Harare March2012: The partnership between the United States President’s Emergency Fund for AIDS Relief (PEPFAR) and the Footballers Union of Zimbabwe (FUZ) has, since June 2011, reached over 40,000 Zimbabwean students between 13 and 17 years of age with life-saving health information about HIV/AIDS, officials from the Population Services International (PSI) said on Thursday.
“PSI trained more than 449 soccer players from 16 soccer clubs nationwide to facilitate sessions on the risks of HIV, the dangers of multiple partners, the importance of knowing one’s status, and getting circumcised,” said Kumbirai Chatora, Deputy Director of the international organization. “Together with the soccer players, we have reached a total of 40,728 from 50 schools in Harare and Bulawayo. Out of the schools reached, over 1,000 school boys have shown interest in getting circumcised.” Chatora announced these results during an outreach program by FUZ at Prince Edward School March 23. United States Ambassador Charles Ray and members of the FUZ executive, including President Desmond Maringwa, attended the information program for 1,200 boys at the school.
In June of last year, the U.S. Embassy Public Affairs Section provided FUZ and PSI a grant of $60,000 to organize and run the “Half Time Talk” HIV/AIDS awareness program. Through this program, PSI-Zimbabwe provided group trainings for all of Zimbabwe’s professional soccer players and coaches as part of a comprehensive education program on HIV prevention, Male Circumcision (MC), and other critical life management skills.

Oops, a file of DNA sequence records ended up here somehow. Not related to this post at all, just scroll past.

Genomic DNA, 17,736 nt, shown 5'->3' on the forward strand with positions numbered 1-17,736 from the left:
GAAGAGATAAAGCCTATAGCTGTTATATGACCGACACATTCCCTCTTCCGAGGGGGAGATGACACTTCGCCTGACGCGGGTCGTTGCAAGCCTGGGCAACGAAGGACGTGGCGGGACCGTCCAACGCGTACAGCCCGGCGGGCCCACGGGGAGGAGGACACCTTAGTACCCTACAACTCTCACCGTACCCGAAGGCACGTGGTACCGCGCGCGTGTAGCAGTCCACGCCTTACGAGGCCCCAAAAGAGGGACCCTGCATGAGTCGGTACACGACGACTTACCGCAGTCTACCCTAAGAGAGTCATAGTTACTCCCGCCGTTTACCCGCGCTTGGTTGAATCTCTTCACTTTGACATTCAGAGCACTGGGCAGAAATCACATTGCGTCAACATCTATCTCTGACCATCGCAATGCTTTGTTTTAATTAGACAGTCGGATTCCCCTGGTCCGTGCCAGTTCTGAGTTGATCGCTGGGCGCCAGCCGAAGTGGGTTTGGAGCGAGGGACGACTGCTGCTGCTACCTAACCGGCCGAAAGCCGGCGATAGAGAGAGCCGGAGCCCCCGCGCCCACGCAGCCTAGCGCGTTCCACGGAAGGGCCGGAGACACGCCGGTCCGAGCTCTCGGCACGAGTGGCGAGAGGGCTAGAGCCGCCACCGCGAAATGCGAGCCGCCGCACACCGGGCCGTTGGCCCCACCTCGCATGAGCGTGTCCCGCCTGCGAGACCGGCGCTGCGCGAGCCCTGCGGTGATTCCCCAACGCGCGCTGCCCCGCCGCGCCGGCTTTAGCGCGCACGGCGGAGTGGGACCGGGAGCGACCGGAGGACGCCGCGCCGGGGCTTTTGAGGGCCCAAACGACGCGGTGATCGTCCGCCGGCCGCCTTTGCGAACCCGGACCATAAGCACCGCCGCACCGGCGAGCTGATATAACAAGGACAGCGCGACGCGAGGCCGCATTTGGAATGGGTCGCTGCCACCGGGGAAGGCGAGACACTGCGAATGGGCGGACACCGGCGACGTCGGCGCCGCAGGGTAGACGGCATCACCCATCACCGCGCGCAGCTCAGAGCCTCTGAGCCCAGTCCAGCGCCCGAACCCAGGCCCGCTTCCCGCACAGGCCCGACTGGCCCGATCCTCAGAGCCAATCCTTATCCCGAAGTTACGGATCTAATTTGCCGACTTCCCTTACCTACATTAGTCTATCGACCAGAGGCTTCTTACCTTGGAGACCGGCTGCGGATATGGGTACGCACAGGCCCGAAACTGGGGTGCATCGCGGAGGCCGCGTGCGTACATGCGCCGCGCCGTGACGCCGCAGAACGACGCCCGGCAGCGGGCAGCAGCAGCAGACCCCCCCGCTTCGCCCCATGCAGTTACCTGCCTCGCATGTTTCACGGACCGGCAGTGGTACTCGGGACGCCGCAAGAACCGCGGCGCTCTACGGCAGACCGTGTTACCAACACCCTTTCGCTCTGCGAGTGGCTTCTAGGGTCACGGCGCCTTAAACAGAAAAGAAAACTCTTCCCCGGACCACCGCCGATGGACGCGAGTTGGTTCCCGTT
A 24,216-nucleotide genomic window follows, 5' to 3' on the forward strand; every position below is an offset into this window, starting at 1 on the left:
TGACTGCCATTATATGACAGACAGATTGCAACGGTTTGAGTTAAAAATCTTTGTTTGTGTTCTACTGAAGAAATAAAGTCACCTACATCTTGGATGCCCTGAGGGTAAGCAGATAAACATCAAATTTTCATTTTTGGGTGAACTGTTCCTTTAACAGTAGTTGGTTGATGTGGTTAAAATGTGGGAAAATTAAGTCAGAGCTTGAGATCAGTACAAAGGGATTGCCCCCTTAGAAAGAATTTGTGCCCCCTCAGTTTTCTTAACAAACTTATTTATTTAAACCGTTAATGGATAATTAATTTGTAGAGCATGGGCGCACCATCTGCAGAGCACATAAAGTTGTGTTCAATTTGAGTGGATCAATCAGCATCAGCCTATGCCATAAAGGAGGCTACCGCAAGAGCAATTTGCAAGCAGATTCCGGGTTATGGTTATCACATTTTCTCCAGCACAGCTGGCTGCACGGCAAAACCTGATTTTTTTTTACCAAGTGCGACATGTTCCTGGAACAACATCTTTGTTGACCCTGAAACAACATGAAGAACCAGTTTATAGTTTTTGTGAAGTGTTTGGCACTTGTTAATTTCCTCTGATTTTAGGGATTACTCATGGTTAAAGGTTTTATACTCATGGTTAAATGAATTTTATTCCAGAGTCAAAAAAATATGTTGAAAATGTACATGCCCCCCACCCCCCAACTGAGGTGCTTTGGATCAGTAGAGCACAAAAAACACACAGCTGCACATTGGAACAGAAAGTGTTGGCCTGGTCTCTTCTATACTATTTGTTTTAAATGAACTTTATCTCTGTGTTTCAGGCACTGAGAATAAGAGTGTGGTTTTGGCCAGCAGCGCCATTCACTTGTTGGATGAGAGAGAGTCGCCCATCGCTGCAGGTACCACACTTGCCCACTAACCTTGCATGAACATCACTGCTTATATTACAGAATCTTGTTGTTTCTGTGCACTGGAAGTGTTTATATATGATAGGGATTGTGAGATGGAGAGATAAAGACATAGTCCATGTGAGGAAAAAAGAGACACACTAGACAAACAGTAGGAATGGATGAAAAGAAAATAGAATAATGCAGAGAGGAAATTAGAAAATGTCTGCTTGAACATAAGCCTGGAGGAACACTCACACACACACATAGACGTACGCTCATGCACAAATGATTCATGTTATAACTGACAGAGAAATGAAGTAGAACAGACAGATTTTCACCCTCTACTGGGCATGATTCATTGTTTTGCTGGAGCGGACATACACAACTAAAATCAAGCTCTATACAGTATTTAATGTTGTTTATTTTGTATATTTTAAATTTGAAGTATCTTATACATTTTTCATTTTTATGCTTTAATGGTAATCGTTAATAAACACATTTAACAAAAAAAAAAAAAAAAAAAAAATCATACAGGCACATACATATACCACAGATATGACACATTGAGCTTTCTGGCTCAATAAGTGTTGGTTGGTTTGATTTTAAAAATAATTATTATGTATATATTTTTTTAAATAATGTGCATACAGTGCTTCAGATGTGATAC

At Prince Edward School, soccer players Norman Maroto of Gunners Football Club, Ashley Rambanepasi of Caps United F.C. and Maxwell Nyamupangedengu of Harare City FC explained male circumcision procedures and responded to questions from the students, most of whom were curious about the cost, process and effectiveness of the various ways to combat HIV.
“Male circumcision does not stop you contracting the virus, but reduces the risk of you contracting it,” explained Rambanapasi in response to a question from a student.
The U.S. Ambassador hailed the commitment shown by the footballers in teaching HIV and AIDS prevention as well as life skills to students.
“We are incredibly pleased by the success of this program. I appreciate the efforts of our frequent partner, PSI, in making this a priority in their truly important work in Zimbabwe to fight HIV/AIDS,” said the U.S. Ambassador. “And we are thrilled to walk away from this experience with a wonderful new partner in FUZ. I am sincerely impressed by your passion for providing the young people of Zimbabwe with strong role models—heroes both on and off the pitch.”
Under PEPFAR, the U.S. has committed over $245 million since 2000 (and over $60 million in 2012) to supporting HIV and AIDS programs in Zimbabwe including providing anti-retroviral drug treatment support for 80,000 Zimbabwean AIDS patients each year. Additionally, the U.S. is leading the charge in supporting Zimbabwe’s groundbreaking efforts to prevent further infections through male circumcision. U.S. assistance also supports nearly 40% of all HIV counseling and testing in this country through close work with national programs to improve the quality of health care and to strengthen laboratory systems.